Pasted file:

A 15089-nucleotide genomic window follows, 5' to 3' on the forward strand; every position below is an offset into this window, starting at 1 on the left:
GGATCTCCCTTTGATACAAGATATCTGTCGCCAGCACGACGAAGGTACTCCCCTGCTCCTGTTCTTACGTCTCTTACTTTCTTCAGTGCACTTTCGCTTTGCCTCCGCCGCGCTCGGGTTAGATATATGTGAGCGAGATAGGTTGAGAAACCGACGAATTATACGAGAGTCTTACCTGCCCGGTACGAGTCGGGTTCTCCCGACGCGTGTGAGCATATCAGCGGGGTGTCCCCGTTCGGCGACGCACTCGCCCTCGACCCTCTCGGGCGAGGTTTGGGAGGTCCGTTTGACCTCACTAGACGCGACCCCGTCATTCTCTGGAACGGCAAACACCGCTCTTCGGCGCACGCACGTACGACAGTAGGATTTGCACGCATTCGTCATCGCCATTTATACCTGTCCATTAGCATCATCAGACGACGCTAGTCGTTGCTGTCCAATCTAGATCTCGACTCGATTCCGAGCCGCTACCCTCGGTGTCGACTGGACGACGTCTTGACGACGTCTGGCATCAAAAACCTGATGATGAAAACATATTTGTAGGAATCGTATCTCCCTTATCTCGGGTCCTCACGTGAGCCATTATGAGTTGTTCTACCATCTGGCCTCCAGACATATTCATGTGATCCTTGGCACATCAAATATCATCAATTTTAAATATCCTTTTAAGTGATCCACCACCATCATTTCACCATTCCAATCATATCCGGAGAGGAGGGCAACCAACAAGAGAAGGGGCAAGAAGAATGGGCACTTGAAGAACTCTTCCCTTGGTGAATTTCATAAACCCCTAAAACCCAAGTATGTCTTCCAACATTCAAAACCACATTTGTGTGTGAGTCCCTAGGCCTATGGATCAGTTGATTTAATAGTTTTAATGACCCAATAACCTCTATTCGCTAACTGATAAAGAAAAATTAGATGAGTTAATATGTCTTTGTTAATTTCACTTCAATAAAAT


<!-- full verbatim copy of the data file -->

A 15089-nucleotide genomic window follows, 5' to 3' on the forward strand; every position below is an offset into this window, starting at 1 on the left:
GGATCTCCCTTTGATACAAGATATCTGTCGCCAGCACGACGAAGGTACTCCCCTGCTCCTGTTCTTACGTCTCTTACTTTCTTCAGTGCACTTTCGCTTTGCCTCCGCCGCGCTCGGGTTAGATATATGTGAGCGAGATAGGTTGAGAAACCGACGAATTATACGAGAGTCTTACCTGCCCGGTACGAGTCGGGTTCTCCCGACGCGTGTGAGCATATCAGCGGGGTGTCCCCGTTCGGCGACGCACTCGCCCTCGACCCTCTCGGGCGAGGTTTGGGAGGTCCGTTTGACCTCACTAGACGCGACCCCGTCATTCTCTGGAACGGCAAACACCGCTCTTCGGCGCACGCACGTACGACAGTAGGATTTGCACGCATTCGTCATCGCCATTTATACCTGTCCATTAGCATCATCAGACGACGCTAGTCGTTGCTGTCCAATCTAGATCTCGACTCGATTCCGAGCCGCTACCCTCGGTGTCGACTGGACGACGTCTTGACGACGTCTGGCATCAAAAACCTGATGATGAAAACATATTTGTAGGAATCGTATCTCCCTTATCTCGGGTCCTCACGTGAGCCATTATGAGTTGTTCTACCATCTGGCCTCCAGACATATTCATGTGATCCTTGGCACATCAAATATCATCAATTTTAAATATCCTTTTAAGTGATCCACCACCATCATTTCACCATTCCAATCATATCCGGAGAGGAGGGCAACCAACAAGAGAAGGGGCAAGAAGAATGGGCACTTGAAGAACTCTTCCCTTGGTGAATTTCATAAACCCCTAAAACCCAAGTATGTCTTCCAACATTCAAAACCACATTTGTGTGTGAGTCCCTAGGCCTATGGATCAGTTGATTTAATAGTTTTAATGACCCAATAACCTCTATTCGCTAACTGATAAAGAAAAATTAGATGAGTTAATATGTCTTTGTTAATTTCACTTCAATAAAAT